A bit cold and chilly, but overall not a bad hiking day. First day in the Smokies! Said goodbye to Grant and Graham this morning and got the 8:30am shuttle with Digs. Once we got to the climb at the beginning of the Smokies, Digs pulled out ahead and I have not seen him since. A ranger took a picture and a video of me playing my p-bone and said he will give it to the ATC. It would be cool if it got featured somewhere. Debating whether or not to pull a 20+ mile day tomorrow to get over Clingman’s Dome before the bad weather. We’ll see how my feet feel in the morning.
Normally I’m up and moving quickly in the morning, but this morning I was dragging. Not too much though because Digs and I needed to be out front to get on the shuttle by 8:30. Grant and Graham were staying for a few more hours to get their resupply boxes from the post office and planned on stopping at the only campsite without a shelter in the Smokies so I was likely not going to see them again after that morning. We said our goodbyes and then Digs and I headed out. On the shuttle, we passed by Pappy! We drove right by him so I missed my chance to meet him unfortunately. If you don’t know who he is, look him up! He is 87 years old and was attempting to set the record for the oldest person to thru hike the AT. That title is currently held by an 82 year old man who thru hiked in 2017. Pappy has also already Triple Crowned which means he has hiked the Appalachian Trail, the Continental Divide Trail, and the Pacific Crest Trail. I hope I can still hike like him by the time I’m 87.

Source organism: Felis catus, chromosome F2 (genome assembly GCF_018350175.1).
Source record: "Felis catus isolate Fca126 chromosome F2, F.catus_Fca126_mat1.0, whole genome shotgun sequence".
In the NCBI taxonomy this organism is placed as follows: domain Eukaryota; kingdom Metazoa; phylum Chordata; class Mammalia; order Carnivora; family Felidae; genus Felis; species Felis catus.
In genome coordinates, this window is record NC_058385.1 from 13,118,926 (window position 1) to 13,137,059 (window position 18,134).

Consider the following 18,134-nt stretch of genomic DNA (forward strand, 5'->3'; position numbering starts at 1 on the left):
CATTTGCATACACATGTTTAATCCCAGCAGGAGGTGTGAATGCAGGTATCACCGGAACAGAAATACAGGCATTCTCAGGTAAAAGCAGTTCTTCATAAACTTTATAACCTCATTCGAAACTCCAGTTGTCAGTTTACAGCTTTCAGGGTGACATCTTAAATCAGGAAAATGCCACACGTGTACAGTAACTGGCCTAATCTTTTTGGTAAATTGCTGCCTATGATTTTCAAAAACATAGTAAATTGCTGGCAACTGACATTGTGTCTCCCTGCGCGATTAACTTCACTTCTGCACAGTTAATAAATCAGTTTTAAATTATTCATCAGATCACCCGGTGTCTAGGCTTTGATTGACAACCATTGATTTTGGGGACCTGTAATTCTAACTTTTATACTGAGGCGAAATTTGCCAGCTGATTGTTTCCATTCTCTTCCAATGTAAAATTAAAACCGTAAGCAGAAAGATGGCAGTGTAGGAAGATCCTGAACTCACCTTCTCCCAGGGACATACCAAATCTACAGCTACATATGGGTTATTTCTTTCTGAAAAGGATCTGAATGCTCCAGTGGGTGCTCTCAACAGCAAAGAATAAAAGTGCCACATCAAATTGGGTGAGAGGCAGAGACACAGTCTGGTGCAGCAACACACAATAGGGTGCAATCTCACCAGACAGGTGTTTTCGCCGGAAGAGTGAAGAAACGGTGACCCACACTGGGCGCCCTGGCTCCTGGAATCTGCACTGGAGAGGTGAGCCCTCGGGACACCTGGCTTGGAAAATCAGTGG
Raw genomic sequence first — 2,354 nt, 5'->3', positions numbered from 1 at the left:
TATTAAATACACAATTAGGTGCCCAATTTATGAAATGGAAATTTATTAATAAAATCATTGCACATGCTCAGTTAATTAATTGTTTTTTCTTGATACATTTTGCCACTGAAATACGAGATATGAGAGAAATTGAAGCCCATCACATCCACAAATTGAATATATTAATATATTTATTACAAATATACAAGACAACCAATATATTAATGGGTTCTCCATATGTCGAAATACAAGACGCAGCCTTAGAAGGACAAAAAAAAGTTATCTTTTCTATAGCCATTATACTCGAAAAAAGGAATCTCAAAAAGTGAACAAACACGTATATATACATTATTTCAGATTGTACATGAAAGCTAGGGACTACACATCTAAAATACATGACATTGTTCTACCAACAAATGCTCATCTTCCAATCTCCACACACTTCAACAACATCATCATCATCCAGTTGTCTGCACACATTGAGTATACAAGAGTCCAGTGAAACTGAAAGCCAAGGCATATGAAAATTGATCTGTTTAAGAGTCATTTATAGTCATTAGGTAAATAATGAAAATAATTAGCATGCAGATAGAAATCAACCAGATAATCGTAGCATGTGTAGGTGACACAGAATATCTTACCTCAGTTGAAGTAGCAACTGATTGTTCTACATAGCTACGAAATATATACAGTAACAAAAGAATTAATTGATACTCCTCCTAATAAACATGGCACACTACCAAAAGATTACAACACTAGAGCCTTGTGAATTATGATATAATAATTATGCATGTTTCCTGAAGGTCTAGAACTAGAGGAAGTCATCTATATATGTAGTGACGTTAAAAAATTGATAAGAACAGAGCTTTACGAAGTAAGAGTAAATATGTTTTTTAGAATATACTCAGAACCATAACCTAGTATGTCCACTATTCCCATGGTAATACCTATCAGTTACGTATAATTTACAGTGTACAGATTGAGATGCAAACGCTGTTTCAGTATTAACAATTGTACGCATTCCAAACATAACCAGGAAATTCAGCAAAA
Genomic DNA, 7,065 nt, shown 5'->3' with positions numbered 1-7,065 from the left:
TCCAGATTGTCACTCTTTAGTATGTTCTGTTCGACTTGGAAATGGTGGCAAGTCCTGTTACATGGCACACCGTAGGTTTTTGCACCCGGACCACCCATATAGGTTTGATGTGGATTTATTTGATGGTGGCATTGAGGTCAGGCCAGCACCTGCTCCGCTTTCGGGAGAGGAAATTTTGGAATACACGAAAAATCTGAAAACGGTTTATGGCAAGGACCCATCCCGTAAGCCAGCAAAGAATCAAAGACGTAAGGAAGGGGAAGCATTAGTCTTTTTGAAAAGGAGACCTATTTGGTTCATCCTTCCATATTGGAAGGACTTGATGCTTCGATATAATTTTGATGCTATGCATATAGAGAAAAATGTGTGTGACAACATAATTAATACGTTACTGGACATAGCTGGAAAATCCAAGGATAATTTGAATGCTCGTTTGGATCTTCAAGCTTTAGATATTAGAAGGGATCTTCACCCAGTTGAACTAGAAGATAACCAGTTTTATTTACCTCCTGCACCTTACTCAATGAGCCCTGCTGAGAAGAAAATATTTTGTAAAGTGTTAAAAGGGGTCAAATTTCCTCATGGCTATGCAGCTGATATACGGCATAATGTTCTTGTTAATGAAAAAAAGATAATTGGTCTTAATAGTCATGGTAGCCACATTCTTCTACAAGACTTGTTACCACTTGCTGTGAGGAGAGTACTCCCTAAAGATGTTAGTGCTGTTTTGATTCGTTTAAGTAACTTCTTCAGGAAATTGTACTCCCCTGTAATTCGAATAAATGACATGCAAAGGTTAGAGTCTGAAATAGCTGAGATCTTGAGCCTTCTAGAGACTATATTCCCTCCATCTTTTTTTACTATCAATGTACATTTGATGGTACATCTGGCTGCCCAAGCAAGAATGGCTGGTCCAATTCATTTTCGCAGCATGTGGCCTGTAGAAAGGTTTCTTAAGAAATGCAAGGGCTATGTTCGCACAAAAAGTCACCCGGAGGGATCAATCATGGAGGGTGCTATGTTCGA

Before getting to the Smokies, the trail goes right over the Fontana Dam. It was a really cool to walk the full length of it and hard not to stop every step to take pictures. On the other side, we followed a gravel road that eventually brought us to a box that said, “A.T. THRU HIKERS DEPOSIT PERMITS HERE.” Officially made it to the Smokies! Digs and I take out our permits that we bought and printed out in Franklin, NC, put them in the box, and continued hiking. The trail went immediately uphill so I lost sight of Digs quickly. He said earlier that he wasn’t sure where he would stop for the night, just that he wanted to get as close to Newfound Gap as he could. That was the last time I saw him. He wasn’t at the shelter 17 miles in that I stopped at so he had pushed forward and probable made it to town the next day.